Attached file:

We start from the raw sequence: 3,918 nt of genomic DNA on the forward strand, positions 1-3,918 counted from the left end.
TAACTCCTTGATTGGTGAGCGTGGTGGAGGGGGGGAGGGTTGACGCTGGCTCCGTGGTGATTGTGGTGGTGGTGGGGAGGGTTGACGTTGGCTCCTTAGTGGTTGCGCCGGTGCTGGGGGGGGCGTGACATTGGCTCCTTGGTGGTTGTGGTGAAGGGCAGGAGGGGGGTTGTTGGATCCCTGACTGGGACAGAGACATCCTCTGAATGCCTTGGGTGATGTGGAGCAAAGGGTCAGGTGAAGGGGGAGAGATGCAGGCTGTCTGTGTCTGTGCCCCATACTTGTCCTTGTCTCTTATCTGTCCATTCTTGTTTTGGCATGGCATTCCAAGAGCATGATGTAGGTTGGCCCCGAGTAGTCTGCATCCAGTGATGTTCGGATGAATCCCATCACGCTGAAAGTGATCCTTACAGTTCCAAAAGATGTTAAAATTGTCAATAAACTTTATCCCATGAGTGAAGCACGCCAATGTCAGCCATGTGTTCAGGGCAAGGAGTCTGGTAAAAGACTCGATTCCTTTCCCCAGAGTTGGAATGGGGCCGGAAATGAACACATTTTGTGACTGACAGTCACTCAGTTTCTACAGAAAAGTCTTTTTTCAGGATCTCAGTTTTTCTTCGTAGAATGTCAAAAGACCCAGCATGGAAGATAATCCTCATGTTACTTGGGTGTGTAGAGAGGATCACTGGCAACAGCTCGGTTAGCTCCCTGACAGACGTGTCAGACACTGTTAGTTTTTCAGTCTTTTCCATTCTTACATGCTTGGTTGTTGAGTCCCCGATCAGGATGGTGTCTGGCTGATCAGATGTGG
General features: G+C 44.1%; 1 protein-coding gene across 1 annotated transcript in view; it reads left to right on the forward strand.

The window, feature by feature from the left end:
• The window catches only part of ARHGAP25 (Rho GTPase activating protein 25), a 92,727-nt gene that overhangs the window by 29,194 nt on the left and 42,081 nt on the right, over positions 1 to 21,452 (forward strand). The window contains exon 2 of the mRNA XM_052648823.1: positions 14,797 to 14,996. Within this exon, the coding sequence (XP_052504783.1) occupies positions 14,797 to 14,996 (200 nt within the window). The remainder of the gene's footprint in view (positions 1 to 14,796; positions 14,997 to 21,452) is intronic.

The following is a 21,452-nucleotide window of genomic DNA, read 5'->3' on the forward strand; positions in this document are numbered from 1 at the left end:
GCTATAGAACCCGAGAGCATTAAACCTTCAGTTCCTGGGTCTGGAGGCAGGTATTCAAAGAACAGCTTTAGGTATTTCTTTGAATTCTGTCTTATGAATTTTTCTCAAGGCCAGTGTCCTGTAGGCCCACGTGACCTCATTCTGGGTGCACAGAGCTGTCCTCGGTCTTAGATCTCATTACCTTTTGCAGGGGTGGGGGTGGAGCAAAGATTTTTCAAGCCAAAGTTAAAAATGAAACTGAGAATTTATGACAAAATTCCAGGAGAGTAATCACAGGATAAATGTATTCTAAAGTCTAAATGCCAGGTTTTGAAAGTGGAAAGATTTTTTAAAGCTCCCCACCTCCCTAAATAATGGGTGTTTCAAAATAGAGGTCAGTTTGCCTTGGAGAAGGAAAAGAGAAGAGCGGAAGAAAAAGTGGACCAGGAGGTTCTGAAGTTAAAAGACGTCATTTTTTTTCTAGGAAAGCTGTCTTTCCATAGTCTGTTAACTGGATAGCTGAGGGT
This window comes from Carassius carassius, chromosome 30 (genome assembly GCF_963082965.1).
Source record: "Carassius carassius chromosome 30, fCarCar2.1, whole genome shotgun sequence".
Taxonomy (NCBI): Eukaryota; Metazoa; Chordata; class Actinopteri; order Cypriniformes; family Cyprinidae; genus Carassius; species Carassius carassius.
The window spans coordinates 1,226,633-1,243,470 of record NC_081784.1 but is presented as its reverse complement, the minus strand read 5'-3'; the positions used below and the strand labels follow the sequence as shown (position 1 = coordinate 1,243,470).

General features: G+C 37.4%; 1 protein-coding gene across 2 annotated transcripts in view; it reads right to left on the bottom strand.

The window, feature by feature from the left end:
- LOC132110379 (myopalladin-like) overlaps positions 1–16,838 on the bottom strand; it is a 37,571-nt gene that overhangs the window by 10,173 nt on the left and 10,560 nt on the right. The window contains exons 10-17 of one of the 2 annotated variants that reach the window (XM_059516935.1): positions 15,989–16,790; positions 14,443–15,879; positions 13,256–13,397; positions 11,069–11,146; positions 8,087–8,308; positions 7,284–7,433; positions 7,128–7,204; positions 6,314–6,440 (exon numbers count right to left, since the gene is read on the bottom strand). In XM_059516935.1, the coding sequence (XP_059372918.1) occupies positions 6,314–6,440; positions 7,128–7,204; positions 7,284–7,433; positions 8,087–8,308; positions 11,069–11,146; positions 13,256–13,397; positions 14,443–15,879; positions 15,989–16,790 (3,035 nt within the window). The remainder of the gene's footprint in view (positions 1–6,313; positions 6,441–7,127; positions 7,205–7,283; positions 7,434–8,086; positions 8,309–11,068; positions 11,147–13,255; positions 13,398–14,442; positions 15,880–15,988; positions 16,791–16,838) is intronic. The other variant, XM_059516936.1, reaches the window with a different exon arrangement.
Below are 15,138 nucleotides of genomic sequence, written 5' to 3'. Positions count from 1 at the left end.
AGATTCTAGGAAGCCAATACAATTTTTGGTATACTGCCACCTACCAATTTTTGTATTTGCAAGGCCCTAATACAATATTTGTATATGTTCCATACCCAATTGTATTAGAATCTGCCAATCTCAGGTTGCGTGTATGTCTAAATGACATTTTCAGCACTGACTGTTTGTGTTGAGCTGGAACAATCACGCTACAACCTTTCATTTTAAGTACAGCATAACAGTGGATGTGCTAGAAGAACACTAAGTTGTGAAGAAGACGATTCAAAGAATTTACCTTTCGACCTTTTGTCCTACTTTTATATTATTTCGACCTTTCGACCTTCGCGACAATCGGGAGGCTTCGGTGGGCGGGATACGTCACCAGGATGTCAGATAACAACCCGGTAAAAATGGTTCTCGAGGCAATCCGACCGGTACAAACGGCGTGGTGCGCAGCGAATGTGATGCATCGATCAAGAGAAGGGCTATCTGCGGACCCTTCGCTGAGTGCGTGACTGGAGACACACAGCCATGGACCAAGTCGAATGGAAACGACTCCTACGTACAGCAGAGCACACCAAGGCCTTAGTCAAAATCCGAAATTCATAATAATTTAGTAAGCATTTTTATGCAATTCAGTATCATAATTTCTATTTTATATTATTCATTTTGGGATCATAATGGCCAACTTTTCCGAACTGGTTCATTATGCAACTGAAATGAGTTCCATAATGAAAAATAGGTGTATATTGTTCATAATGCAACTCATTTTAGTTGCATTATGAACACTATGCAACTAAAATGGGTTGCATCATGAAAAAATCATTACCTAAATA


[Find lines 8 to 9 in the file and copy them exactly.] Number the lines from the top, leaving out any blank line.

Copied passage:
This window comes from Carassius carassius, chromosome 30 (genome assembly GCF_963082965.1).
Source record: "Carassius carassius chromosome 30, fCarCar2.1, whole genome shotgun sequence".